Gas_Train_2_1cNatural gas is a world-wide low CO2 emitting, affordable carbon fuel source. Within the Southern African context, natural gas is used in domestic, commercial, industrial and specialised environments.

Established in 2009, the Pressure Equipment Regulations (PER) was introduced in South Africa to the natural gas market with the expectation that this regulation will ensure safety of use and good practise. PER regulates natural gas, amongst other gases and this regulation requires all equipment to be verified by a designated institution before placing in the market.

There are two institutions that verify natural/methane rich gas and liquefied petroleum gas equipment being the Southern African Gas Association (SAGA), and the Liquefied Petroleum Gas Safety Association of Southern Africa (LPGSASA).

While LPGSASA focuses on lower volumes of use found typically in domestic and commercial installations, SAGA‘s mandate is to regulate the safety of natural/methane rich and liquefied petroleum gas in industrial installations with gas volumes above a threshold of 0.5 gigajoules per hour or 10 kg per hour in terms of LPG, or 140 kilowatts per hour in terms of heat.


South African regulation role-players

In order to enforce the regulation issued through the chief inspector of the Department of Labour (DoL), SAGA has created policies and rules that govern safe gas handling for natural gas and liquefied petroleum gas.

In an essence, it’s illegal for a company to install, sell or take to market any natural gas/liquefied petroleum gas product, if the equipment is not registered or verified by SAGA. The DoL, Department of Trade and Industry, Customs and SARS play a vital role in enforcing these policies and rules.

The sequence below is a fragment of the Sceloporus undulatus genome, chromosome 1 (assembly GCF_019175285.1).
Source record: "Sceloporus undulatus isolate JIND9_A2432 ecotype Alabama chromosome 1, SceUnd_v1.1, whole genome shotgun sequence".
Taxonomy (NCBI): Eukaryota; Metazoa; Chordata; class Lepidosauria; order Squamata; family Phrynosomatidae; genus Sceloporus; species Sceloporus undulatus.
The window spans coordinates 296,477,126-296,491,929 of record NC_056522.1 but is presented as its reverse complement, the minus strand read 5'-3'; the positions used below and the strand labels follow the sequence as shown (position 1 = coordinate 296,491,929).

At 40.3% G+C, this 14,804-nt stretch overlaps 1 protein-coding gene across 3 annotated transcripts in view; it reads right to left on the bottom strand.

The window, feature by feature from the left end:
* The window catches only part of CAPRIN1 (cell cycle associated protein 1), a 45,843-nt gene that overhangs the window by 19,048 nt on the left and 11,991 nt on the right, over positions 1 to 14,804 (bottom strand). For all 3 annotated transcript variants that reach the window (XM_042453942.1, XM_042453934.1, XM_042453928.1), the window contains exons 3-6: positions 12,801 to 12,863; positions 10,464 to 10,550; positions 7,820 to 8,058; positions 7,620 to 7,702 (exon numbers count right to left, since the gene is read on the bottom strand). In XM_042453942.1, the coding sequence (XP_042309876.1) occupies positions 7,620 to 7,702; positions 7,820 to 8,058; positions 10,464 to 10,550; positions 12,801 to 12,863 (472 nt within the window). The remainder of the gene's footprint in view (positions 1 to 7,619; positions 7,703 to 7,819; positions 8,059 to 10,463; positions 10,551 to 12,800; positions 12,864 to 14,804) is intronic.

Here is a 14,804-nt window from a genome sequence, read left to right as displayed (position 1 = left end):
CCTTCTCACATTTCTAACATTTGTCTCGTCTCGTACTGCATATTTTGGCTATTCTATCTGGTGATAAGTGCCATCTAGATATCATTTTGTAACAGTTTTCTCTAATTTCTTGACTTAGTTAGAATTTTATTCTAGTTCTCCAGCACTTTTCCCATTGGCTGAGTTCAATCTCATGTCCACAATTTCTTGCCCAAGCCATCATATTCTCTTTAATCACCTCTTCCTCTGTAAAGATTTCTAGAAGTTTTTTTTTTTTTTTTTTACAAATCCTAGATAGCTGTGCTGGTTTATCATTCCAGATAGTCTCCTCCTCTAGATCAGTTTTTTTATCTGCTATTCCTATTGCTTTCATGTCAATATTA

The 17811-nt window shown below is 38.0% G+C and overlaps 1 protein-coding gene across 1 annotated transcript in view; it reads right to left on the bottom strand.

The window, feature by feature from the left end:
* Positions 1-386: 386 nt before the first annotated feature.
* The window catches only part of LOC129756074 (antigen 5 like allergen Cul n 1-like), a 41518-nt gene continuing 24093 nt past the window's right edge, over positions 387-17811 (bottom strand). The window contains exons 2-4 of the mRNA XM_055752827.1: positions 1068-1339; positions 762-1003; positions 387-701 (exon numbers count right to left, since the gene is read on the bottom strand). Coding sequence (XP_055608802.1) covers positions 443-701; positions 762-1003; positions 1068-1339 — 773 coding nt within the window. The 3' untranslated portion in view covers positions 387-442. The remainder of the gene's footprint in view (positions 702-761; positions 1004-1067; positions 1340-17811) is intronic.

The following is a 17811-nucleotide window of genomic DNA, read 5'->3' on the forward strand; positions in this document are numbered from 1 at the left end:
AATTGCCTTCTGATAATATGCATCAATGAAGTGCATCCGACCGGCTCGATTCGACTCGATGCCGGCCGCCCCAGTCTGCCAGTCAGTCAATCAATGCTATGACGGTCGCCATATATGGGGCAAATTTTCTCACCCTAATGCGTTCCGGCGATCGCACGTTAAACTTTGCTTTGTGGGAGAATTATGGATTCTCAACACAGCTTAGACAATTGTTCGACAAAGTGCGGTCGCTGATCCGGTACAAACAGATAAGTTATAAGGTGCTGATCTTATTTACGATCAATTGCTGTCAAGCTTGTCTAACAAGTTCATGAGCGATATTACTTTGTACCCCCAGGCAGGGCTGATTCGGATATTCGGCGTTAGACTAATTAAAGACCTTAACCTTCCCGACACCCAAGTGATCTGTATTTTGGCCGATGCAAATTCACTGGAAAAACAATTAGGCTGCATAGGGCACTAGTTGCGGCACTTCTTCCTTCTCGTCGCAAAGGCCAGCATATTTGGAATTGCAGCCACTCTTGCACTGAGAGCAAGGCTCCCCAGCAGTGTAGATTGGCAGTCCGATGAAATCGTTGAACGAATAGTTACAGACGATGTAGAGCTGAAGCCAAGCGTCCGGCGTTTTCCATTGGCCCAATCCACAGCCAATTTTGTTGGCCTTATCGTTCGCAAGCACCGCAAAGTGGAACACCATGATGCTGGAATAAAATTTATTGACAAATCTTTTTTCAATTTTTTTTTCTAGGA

This regulation scheme is further aided by SAGA on ground level, ensuring that natural gas practitioners, users and providers adhere to the PER. Through ongoing educational training courses, as well as public engagements, SAGA imprints its importance in the policing and safe handling of natural and liquefied petroleum gas within Southern Africa.


Operating under regulation for the safety of all

As South Africa has limited access to its own natural gas reserves, the country becomes reliant on importing. The majority of the natural gas available in South Africa is supplied from a few key import sources. Mozambique, for example, contributes to a significant amount of natural gas via pipeline.

Another example is through the network of South African harbours.  Transporting natural gas via shipping is envisaged to explode into a rapidly expanding industry. As the demand increases, a large amount of new importers from Asia and Europe are entering the market. These importers largely participate in good practise of safe handling, but there are suppliers importing equipment for use in the natural gas/methane rich and liquefied petroleum gas natural gas environments who are not complying to the pressure equipment regulations.

In 2009 South Africa consumed 191 Bcf (5.4 Bcm) of natural gas, and this figure has grown substantially over the last seven years. It is up to SAGA to ensure the safe handling of natural/methane rich gas and liquefied petroleum gas from import to installation. Companies that work with gas should operate under regulation. This is vital as serious harm could be caused by negligent gas practise or handling.